Facebook needs to lean in on the new device and move away from what got it there.

With past VR releases, there’s always been a key technology … Read the rest

May 25, 2019 Off

This is one smart device that every urban home could use

By Jill T Frey

Living in a dense urban environment brings many startup-fuelled conveniences, be it near instant delivery of food — or pretty much whatever else you fancy — to a whole range of wheels that can be hopped on (or into) to whisk you around at the tap of an app.

But the biggest problem afflicting city dwellers is not some minor inconvenience. It’s bad, poor, terrible, horrible, unhealthy air. And there’s no app to fix that.

Nor can hardware solve this problem. But smart hardware can at least help.

For about a month I’ve been road-testing a wi-fi connected air purifier made by Swedish company, Blueair. It uses an Hepa filtration system combined with integrated air quality sensors to provide real-time in-app feedback which can be reassuring or alert you to unseen problems.

Flip to the bottom of this article for a speed take or continue reading for the full Read the rest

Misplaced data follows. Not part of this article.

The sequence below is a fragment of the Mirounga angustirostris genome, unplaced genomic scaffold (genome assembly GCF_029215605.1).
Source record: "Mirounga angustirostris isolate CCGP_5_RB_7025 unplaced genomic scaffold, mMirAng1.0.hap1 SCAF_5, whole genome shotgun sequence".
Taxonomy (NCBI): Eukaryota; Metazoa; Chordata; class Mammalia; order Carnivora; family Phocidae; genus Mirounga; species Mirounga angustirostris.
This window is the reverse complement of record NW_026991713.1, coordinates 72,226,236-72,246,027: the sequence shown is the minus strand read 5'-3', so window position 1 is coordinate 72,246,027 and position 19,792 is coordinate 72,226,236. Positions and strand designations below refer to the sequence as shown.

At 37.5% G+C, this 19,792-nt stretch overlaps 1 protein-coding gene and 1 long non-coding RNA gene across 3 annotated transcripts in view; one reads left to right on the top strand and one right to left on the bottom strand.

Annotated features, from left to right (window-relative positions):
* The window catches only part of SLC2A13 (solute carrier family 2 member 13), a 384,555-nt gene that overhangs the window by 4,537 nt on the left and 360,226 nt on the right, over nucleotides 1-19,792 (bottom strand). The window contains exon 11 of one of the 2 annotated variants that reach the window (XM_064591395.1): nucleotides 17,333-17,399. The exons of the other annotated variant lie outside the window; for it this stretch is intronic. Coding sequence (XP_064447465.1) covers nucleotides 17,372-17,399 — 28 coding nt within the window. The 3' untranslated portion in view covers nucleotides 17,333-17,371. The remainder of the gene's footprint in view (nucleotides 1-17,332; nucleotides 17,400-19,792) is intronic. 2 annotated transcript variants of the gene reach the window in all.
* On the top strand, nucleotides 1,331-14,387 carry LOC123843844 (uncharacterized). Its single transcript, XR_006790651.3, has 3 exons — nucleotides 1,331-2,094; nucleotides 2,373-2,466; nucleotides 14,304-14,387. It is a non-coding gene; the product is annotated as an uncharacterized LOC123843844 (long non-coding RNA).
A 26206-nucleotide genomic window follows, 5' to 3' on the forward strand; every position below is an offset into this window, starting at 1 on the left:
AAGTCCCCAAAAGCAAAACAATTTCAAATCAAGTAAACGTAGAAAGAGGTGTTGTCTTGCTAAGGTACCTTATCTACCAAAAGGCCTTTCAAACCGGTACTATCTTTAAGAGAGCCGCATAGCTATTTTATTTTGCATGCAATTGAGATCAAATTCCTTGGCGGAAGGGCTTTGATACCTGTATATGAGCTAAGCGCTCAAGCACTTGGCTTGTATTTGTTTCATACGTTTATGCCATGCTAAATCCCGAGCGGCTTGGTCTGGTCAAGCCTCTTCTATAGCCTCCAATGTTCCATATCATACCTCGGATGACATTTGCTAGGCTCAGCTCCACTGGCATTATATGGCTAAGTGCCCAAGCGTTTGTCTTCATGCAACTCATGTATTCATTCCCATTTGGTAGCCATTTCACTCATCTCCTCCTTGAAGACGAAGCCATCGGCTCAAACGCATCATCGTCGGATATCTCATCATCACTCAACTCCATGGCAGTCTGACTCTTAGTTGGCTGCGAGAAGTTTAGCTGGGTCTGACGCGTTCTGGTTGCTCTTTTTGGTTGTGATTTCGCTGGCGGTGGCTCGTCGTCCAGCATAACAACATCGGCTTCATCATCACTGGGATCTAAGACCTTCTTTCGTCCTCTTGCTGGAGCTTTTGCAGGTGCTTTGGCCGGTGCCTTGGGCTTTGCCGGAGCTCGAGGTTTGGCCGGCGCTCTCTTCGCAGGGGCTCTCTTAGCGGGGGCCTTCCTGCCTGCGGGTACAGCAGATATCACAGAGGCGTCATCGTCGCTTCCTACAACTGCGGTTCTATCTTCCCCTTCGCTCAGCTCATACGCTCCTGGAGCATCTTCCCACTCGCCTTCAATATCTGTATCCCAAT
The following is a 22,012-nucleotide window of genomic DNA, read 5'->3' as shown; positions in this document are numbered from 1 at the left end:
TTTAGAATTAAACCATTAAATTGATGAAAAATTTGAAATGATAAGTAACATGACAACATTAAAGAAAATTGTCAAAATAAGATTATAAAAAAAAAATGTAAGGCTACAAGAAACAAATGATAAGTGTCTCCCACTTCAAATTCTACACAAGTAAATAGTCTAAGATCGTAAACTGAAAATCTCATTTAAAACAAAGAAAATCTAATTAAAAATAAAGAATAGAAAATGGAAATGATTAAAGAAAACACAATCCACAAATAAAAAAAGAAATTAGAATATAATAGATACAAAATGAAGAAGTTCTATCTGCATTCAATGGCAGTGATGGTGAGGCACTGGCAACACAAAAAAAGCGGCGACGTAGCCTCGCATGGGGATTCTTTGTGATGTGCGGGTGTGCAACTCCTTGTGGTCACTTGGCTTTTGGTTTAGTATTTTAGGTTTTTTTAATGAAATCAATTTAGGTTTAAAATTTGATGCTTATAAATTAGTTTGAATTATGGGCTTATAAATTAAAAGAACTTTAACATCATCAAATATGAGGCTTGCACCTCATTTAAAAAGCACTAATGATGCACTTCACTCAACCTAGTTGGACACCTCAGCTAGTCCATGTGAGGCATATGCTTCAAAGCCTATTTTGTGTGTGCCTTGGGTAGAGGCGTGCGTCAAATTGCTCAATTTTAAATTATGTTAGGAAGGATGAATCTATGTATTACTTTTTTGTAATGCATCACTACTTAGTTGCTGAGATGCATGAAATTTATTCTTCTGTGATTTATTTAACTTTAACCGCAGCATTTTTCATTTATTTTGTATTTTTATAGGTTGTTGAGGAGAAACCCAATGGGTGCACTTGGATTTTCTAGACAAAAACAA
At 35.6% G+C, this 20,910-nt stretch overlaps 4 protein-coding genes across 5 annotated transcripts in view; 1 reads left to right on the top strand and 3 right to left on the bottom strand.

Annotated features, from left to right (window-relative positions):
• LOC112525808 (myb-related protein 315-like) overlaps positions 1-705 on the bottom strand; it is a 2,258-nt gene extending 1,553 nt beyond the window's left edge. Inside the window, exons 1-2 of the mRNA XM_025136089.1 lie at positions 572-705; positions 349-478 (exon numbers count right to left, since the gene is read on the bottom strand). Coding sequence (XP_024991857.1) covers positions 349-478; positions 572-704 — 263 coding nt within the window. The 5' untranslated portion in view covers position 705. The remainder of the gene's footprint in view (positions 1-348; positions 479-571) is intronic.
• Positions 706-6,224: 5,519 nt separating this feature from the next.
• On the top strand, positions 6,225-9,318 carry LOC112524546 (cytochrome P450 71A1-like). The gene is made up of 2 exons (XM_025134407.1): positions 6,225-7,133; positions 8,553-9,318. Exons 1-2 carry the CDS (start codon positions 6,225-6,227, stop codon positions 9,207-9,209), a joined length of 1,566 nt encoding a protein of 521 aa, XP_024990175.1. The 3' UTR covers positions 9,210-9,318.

May 25, 2019 Off

Growth, Kubernetes, rocket launches, gender in tech, and more Luckin Coffee

By Jill T Frey

Housekeeping & Extra Crunch 20% event discount reminder

    • Extra Crunch will not be publishing on Monday due to the Memorial Day holiday in the United States. Publishing will resume as normal on Tuesday.
    • Reminder: if you are an annual member of Extra Crunch, your membership includes a 20% discount on event tickets and exhibitor packages. If you want to claim a discount for one of our upcoming events, such as Sessions: Mobility, Sessions: Enterprise or TechCrunch Disrupt SF, just send an email to [email protected] and our customer service team will get you all setup.
    • We have pushed out a product update to the Extra Crunch landing page. Now, you can see a featured list of our member-exclusive top stories, just as you can on TechCrunch’s main page.